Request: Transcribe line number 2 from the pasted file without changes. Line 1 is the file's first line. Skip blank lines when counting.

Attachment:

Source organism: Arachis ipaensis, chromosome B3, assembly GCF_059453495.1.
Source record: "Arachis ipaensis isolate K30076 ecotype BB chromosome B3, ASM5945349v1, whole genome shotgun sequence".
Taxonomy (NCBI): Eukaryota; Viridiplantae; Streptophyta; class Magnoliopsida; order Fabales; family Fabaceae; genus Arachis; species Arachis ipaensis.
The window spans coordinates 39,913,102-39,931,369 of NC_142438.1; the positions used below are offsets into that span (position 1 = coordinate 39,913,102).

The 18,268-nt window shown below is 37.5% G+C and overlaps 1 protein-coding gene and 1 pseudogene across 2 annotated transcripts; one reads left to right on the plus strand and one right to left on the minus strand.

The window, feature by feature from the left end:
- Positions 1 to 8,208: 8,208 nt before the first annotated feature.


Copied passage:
Source record: "Arachis ipaensis isolate K30076 ecotype BB chromosome B3, ASM5945349v1, whole genome shotgun sequence".